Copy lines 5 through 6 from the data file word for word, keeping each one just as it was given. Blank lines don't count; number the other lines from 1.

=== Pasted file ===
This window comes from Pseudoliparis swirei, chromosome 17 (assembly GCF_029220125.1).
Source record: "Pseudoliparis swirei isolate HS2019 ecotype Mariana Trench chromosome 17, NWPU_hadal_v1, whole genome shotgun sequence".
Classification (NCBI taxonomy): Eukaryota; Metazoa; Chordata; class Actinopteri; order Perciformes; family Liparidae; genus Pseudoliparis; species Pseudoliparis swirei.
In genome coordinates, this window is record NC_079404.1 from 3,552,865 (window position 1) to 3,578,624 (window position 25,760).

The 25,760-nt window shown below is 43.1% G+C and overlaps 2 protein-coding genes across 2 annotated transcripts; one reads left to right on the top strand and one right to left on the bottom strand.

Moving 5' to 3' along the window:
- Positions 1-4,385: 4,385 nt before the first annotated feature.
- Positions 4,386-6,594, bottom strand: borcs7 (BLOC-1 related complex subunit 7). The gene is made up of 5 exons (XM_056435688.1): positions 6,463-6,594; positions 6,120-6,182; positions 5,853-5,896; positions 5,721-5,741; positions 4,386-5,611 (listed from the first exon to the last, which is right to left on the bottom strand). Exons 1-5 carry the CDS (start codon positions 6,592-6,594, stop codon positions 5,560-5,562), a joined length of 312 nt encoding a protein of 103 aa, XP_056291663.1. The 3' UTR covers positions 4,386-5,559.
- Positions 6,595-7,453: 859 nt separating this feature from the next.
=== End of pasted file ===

The 25,760-nt window shown below is 43.1% G+C and overlaps 2 protein-coding genes across 2 annotated transcripts; one reads left to right on the top strand and one right to left on the bottom strand.

Moving 5' to 3' along the window: